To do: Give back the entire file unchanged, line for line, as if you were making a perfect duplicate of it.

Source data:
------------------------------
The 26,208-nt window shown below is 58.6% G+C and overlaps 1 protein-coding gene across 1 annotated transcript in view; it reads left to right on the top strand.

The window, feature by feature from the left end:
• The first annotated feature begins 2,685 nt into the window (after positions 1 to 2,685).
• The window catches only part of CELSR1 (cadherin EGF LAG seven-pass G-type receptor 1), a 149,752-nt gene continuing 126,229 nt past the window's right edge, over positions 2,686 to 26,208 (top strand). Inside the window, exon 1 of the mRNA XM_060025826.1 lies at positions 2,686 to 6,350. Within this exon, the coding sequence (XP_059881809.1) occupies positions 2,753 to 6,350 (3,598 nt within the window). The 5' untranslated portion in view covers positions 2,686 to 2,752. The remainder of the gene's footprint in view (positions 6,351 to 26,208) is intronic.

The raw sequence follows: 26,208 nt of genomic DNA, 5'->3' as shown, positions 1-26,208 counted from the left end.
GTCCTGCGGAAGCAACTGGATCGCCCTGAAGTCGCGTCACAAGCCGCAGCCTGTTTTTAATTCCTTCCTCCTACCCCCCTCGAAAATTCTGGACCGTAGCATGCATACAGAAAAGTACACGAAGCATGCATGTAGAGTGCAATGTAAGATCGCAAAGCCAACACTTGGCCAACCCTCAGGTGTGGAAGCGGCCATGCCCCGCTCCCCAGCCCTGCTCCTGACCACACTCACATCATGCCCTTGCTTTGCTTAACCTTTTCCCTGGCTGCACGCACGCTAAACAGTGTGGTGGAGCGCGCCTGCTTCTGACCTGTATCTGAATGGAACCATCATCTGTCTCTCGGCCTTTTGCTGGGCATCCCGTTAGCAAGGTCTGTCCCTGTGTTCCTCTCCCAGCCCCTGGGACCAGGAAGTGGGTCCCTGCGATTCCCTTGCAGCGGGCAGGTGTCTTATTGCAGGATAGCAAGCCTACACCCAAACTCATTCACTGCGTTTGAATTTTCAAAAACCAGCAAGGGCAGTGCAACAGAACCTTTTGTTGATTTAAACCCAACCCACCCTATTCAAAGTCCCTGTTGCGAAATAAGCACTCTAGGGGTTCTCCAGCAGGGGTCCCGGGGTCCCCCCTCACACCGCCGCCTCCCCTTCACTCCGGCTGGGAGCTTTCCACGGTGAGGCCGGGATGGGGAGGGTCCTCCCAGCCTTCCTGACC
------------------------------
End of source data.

The 26,208-nt window shown below is 58.6% G+C and overlaps 1 protein-coding gene across 1 annotated transcript in view; it reads left to right on the top strand.

The window, feature by feature from the left end:
• The first annotated feature begins 2,685 nt into the window (after positions 1 to 2,685).
• The window catches only part of CELSR1 (cadherin EGF LAG seven-pass G-type receptor 1), a 149,752-nt gene continuing 126,229 nt past the window's right edge, over positions 2,686 to 26,208 (top strand). Inside the window, exon 1 of the mRNA XM_060025826.1 lies at positions 2,686 to 6,350. Within this exon, the coding sequence (XP_059881809.1) occupies positions 2,753 to 6,350 (3,598 nt within the window). The 5' untranslated portion in view covers positions 2,686 to 2,752. The remainder of the gene's footprint in view (positions 6,351 to 26,208) is intronic.

The raw sequence follows: 26,208 nt of genomic DNA, 5'->3' as shown, positions 1-26,208 counted from the left end.
GTCCTGCGGAAGCAACTGGATCGCCCTGAAGTCGCGTCACAAGCCGCAGCCTGTTTTTAATTCCTTCCTCCTACCCCCCTCGAAAATTCTGGACCGTAGCATGCATACAGAAAAGTACACGAAGCATGCATGTAGAGTGCAATGTAAGATCGCAAAGCCAACACTTGGCCAACCCTCAGGTGTGGAAGCGGCCATGCCCCGCTCCCCAGCCCTGCTCCTGACCACACTCACATCATGCCCTTGCTTTGCTTAACCTTTTCCCTGGCTGCACGCACGCTAAACAGTGTGGTGGAGCGCGCCTGCTTCTGACCTGTATCTGAATGGAACCATCATCTGTCTCTCGGCCTTTTGCTGGGCATCCCGTTAGCAAGGTCTGTCCCTGTGTTCCTCTCCCAGCCCCTGGGACCAGGAAGTGGGTCCCTGCGATTCCCTTGCAGCGGGCAGGTGTCTTATTGCAGGATAGCAAGCCTACACCCAAACTCATTCACTGCGTTTGAATTTTCAAAAACCAGCAAGGGCAGTGCAACAGAACCTTTTGTTGATTTAAACCCAACCCACCCTATTCAAAGTCCCTGTTGCGAAATAAGCACTCTAGGGGTTCTCCAGCAGGGGTCCCGGGGTCCCCCCTCACACCGCCGCCTCCCCTTCACTCCGGCTGGGAGCTTTCCACGGTGAGGCCGGGATGGGGAGGGTCCTCCCAGCCTTCCTGACC